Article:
In October 2011 Matt Quain was walking home from a local Schnuck’s grocery store when he was jumped by a gang in a “knock-out game” attack. Quain’s jaw was shattered. He had several broken bones on his face. He was nearly killed. St. Louis Mayor Francis Slay was the first person on the scene after Matt Quain was beaten unconscious by a mob of teens.
The thugs beat the victim with bricks on a busy St. Louis street.
Later several of the teens were arrested including 13 year-old Demetrius Murphy but charges were dropped after a witness refused to show up in court.
On Friday, Demetrius Murphy was killed by a gun-owner after being involved in a burglary.
Demetrius was shot dead.
FOX 2 reported:
The teenager shot and killed by a homeowner while allegedly breaking into the man’s house had been in the news before. In fact, FOX2 has learned, he was once charged in the case that mad the phrase “knockout game” common in St. Louis.
Demetrius Murphy, 15, died Friday morning after he and another teen, Michael Bryant, allegedly tried to break into a man’s home on Tennessee. Police say the homeowner emerged with a gun. Bryant ran, but they say Murphy confronted him and was shot and killed.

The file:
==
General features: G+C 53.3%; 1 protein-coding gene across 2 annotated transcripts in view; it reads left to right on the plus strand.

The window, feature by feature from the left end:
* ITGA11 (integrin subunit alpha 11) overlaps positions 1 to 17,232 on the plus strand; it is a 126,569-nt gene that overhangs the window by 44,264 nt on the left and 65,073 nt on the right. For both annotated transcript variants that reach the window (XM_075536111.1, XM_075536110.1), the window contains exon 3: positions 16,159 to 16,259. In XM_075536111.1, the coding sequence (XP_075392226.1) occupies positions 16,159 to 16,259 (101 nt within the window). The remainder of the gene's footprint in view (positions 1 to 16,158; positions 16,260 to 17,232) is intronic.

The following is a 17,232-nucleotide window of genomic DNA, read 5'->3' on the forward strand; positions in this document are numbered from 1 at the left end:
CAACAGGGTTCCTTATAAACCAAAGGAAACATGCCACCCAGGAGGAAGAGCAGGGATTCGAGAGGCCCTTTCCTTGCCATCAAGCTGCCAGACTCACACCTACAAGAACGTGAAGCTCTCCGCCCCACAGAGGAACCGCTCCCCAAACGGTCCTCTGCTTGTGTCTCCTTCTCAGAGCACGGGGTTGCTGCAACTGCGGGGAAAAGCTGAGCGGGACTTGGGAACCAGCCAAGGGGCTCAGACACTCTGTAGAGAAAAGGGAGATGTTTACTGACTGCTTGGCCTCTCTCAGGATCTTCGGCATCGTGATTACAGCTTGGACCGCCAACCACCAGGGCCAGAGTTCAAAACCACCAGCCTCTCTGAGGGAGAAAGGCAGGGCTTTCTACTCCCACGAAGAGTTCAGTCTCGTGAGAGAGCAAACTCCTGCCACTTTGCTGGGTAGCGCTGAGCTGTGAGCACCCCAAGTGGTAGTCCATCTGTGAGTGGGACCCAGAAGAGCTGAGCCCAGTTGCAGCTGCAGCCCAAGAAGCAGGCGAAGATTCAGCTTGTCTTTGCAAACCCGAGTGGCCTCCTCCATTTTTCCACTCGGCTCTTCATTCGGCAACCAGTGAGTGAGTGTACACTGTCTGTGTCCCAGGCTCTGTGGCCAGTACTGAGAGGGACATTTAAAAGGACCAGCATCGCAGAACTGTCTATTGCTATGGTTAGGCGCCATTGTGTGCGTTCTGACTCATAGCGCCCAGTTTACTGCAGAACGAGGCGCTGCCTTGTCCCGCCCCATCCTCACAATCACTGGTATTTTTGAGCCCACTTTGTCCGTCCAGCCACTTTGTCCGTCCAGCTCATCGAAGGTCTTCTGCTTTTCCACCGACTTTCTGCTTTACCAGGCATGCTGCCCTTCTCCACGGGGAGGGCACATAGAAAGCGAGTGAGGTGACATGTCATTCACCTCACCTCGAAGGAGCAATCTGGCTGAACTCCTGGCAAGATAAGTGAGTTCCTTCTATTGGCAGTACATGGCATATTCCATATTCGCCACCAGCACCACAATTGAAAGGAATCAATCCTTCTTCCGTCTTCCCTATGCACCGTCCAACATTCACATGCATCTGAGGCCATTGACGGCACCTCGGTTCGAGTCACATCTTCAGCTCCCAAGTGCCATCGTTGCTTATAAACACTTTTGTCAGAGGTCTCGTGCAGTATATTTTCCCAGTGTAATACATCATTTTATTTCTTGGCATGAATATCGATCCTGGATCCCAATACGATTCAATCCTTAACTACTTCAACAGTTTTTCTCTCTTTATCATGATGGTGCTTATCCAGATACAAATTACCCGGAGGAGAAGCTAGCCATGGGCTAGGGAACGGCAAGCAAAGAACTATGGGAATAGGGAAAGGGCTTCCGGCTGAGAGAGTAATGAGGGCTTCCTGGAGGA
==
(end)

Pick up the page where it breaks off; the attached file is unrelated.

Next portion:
When it happened, the ears of Matt Quain perked up. It was back in 2011 that Quain and a friend were walking along Grand, returning from a “beer run” to Schnucks, when they say a group of teens jumped them. Quain was beaten badly, suffering neck injuries and a broken jaw. He was discovered bleeding in the street by Mayor Francis Slay and his security guard.
Murphy, just thirteen at the time, was the one identified to Quian by authorities as his attacker. Sources tell Fox 2 that Murphy was headed to trial in the “knockout game” case, but a young witness suddenly refused to testify, forcing the charges to be dropped.
Quain sees what happened to Murphy as part of a circle of violence that needs to be stopped.
“Ya know, I’m not happy that somebody died,” he said Monday. “I just wish there was more that people could do to put an end to it. Whatever it takes, more cops, whatever.
“There needs to be more grassroots support to help people keep kids off the street. Involvement with parents and all like that.”